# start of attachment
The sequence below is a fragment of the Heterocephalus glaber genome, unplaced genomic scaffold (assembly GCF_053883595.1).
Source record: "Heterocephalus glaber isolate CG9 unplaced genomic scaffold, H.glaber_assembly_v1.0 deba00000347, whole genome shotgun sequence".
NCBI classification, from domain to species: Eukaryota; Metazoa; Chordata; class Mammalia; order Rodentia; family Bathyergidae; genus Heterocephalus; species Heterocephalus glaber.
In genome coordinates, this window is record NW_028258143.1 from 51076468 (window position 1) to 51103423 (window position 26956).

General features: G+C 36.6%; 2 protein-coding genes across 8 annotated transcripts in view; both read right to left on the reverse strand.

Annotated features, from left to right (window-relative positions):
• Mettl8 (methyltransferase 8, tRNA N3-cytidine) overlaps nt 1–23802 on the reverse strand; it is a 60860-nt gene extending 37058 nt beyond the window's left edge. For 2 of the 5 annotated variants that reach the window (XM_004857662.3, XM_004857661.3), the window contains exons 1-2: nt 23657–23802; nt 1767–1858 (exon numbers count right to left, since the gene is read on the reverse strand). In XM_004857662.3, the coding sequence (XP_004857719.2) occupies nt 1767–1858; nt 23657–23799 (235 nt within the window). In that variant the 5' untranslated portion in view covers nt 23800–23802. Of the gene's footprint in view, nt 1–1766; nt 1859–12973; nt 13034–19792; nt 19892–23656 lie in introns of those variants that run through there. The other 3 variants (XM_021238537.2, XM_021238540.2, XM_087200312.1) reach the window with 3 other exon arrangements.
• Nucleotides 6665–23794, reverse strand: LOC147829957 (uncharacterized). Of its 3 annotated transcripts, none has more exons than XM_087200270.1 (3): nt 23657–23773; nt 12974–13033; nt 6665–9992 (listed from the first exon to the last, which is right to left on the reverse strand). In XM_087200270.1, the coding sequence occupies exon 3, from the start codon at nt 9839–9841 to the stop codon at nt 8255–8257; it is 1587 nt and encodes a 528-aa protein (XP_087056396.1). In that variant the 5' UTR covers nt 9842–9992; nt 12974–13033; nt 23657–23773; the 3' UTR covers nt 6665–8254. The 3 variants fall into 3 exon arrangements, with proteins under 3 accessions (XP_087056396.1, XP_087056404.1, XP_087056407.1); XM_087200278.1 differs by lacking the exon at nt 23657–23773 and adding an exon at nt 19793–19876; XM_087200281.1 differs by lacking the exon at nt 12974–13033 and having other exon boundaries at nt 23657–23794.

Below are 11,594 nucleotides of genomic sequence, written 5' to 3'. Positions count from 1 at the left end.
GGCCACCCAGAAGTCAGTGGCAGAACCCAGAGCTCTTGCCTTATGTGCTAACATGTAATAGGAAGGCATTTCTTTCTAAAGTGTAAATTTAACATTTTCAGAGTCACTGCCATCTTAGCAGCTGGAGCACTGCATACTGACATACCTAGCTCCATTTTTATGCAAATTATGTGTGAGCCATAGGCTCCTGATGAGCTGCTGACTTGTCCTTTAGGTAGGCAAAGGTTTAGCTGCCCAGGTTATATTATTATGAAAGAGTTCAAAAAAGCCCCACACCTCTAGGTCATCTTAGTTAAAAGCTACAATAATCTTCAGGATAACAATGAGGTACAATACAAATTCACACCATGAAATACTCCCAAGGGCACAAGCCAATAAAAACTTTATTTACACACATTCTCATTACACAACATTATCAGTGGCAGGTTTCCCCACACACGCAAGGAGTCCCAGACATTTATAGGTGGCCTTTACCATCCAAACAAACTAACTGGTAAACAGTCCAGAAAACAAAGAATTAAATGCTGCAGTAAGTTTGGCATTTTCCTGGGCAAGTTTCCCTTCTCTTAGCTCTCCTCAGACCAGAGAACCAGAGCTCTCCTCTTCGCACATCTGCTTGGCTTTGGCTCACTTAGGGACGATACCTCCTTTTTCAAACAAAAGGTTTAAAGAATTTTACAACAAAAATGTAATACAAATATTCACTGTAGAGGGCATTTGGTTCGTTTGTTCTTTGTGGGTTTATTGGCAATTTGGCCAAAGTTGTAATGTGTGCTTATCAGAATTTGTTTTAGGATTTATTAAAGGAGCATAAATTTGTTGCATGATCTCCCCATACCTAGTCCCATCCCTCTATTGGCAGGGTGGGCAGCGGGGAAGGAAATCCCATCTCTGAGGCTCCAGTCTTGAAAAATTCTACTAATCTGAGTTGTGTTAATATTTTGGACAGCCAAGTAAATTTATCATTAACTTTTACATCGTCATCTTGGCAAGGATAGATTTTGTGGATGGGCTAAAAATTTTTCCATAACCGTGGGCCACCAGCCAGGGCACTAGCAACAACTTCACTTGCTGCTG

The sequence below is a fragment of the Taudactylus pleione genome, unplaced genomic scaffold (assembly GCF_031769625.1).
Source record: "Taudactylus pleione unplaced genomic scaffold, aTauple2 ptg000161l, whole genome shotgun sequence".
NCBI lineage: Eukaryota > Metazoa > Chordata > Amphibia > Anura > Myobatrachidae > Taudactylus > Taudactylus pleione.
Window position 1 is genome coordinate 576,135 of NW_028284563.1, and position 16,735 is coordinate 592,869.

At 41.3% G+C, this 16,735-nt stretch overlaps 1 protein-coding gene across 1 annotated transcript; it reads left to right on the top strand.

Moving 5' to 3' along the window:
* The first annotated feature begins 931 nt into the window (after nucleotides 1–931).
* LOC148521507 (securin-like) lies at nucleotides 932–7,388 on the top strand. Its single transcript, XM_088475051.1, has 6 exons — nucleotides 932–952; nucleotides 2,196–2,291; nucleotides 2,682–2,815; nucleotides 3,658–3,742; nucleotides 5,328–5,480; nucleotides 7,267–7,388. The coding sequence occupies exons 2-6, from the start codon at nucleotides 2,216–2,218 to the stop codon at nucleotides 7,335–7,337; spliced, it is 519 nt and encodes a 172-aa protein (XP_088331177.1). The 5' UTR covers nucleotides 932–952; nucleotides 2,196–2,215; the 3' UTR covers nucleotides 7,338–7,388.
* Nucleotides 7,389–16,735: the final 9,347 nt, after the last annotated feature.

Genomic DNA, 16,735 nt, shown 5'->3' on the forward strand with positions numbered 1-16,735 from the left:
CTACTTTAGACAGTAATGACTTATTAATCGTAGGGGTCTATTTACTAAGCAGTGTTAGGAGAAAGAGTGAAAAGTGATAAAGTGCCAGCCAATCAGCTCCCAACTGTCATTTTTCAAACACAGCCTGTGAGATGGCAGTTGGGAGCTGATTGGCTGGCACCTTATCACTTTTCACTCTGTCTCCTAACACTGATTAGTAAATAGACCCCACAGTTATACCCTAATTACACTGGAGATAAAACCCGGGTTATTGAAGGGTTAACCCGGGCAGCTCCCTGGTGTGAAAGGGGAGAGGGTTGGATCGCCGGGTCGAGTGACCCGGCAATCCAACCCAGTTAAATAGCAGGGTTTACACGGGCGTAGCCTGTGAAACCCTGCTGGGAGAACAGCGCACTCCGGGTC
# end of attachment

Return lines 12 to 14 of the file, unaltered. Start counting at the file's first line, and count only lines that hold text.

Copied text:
Source record: "Taudactylus pleione unplaced genomic scaffold, aTauple2 ptg000161l, whole genome shotgun sequence".
NCBI lineage: Eukaryota > Metazoa > Chordata > Amphibia > Anura > Myobatrachidae > Taudactylus > Taudactylus pleione.
Window position 1 is genome coordinate 576,135 of NW_028284563.1, and position 16,735 is coordinate 592,869.